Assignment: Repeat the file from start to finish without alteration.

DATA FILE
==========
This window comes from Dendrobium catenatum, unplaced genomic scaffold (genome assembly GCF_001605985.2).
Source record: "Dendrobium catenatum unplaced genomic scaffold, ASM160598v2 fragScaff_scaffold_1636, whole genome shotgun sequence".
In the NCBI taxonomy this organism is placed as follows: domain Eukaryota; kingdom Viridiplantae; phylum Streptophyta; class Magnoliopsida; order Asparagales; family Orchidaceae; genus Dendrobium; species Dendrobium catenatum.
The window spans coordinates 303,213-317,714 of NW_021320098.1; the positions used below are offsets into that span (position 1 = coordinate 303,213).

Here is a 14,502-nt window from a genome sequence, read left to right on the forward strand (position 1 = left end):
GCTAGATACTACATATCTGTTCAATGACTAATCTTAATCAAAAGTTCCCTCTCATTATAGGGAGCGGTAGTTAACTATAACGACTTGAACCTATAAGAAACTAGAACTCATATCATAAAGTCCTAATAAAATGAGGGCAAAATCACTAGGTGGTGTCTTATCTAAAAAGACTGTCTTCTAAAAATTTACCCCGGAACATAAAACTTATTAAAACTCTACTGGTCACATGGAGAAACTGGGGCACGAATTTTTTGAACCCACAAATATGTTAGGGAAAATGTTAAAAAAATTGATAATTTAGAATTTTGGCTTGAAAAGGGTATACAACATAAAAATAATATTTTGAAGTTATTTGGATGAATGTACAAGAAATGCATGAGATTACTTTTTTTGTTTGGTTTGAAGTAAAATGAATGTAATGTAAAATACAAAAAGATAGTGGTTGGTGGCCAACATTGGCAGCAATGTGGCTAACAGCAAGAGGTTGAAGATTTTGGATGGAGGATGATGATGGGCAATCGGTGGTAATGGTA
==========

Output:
This window comes from Dendrobium catenatum, unplaced genomic scaffold (genome assembly GCF_001605985.2).
Source record: "Dendrobium catenatum unplaced genomic scaffold, ASM160598v2 fragScaff_scaffold_1636, whole genome shotgun sequence".
In the NCBI taxonomy this organism is placed as follows: domain Eukaryota; kingdom Viridiplantae; phylum Streptophyta; class Magnoliopsida; order Asparagales; family Orchidaceae; genus Dendrobium; species Dendrobium catenatum.
The window spans coordinates 303,213-317,714 of NW_021320098.1; the positions used below are offsets into that span (position 1 = coordinate 303,213).

Here is a 14,502-nt window from a genome sequence, read left to right on the forward strand (position 1 = left end):
GCTAGATACTACATATCTGTTCAATGACTAATCTTAATCAAAAGTTCCCTCTCATTATAGGGAGCGGTAGTTAACTATAACGACTTGAACCTATAAGAAACTAGAACTCATATCATAAAGTCCTAATAAAATGAGGGCAAAATCACTAGGTGGTGTCTTATCTAAAAAGACTGTCTTCTAAAAATTTACCCCGGAACATAAAACTTATTAAAACTCTACTGGTCACATGGAGAAACTGGGGCACGAATTTTTTGAACCCACAAATATGTTAGGGAAAATGTTAAAAAAATTGATAATTTAGAATTTTGGCTTGAAAAGGGTATACAACATAAAAATAATATTTTGAAGTTATTTGGATGAATGTACAAGAAATGCATGAGATTACTTTTTTTGTTTGGTTTGAAGTAAAATGAATGTAATGTAAAATACAAAAAGATAGTGGTTGGTGGCCAACATTGGCAGCAATGTGGCTAACAGCAAGAGGTTGAAGATTTTGGATGGAGGATGATGATGGGCAATCGGTGGTAATGGTA